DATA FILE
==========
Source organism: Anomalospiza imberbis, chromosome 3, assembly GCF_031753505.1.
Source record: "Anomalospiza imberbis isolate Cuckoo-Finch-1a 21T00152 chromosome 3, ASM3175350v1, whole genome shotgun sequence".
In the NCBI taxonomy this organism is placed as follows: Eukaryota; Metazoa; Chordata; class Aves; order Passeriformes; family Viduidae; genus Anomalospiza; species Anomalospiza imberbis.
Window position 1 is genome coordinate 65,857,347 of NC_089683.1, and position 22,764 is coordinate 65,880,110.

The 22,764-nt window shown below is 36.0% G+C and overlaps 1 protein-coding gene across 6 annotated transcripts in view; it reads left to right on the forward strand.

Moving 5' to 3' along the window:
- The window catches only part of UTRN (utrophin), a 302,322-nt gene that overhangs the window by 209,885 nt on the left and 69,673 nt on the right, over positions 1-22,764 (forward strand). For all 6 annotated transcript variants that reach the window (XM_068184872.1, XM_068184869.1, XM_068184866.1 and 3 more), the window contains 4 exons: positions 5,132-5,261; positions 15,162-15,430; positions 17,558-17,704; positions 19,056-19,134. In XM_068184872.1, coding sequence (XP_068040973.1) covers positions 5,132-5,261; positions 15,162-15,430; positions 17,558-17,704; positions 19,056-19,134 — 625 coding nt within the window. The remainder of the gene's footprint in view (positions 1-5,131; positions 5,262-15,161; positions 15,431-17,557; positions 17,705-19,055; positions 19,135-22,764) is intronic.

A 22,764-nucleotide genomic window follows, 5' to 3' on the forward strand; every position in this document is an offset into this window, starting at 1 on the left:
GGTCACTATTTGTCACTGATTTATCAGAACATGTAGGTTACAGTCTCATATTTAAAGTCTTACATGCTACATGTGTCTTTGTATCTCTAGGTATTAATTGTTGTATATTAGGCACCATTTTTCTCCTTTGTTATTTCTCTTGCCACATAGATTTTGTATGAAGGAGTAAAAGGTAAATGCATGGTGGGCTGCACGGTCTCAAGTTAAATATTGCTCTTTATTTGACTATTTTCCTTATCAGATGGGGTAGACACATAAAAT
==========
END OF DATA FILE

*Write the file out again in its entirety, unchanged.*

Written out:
Source organism: Anomalospiza imberbis, chromosome 3, assembly GCF_031753505.1.
Source record: "Anomalospiza imberbis isolate Cuckoo-Finch-1a 21T00152 chromosome 3, ASM3175350v1, whole genome shotgun sequence".
In the NCBI taxonomy this organism is placed as follows: Eukaryota; Metazoa; Chordata; class Aves; order Passeriformes; family Viduidae; genus Anomalospiza; species Anomalospiza imberbis.
Window position 1 is genome coordinate 65,857,347 of NC_089683.1, and position 22,764 is coordinate 65,880,110.

The 22,764-nt window shown below is 36.0% G+C and overlaps 1 protein-coding gene across 6 annotated transcripts in view; it reads left to right on the forward strand.

Moving 5' to 3' along the window:
- The window catches only part of UTRN (utrophin), a 302,322-nt gene that overhangs the window by 209,885 nt on the left and 69,673 nt on the right, over positions 1-22,764 (forward strand). For all 6 annotated transcript variants that reach the window (XM_068184872.1, XM_068184869.1, XM_068184866.1 and 3 more), the window contains 4 exons: positions 5,132-5,261; positions 15,162-15,430; positions 17,558-17,704; positions 19,056-19,134. In XM_068184872.1, coding sequence (XP_068040973.1) covers positions 5,132-5,261; positions 15,162-15,430; positions 17,558-17,704; positions 19,056-19,134 — 625 coding nt within the window. The remainder of the gene's footprint in view (positions 1-5,131; positions 5,262-15,161; positions 15,431-17,557; positions 17,705-19,055; positions 19,135-22,764) is intronic.

A 22,764-nucleotide genomic window follows, 5' to 3' on the forward strand; every position in this document is an offset into this window, starting at 1 on the left:
GGTCACTATTTGTCACTGATTTATCAGAACATGTAGGTTACAGTCTCATATTTAAAGTCTTACATGCTACATGTGTCTTTGTATCTCTAGGTATTAATTGTTGTATATTAGGCACCATTTTTCTCCTTTGTTATTTCTCTTGCCACATAGATTTTGTATGAAGGAGTAAAAGGTAAATGCATGGTGGGCTGCACGGTCTCAAGTTAAATATTGCTCTTTATTTGACTATTTTCCTTATCAGATGGGGTAGACACATAAAAT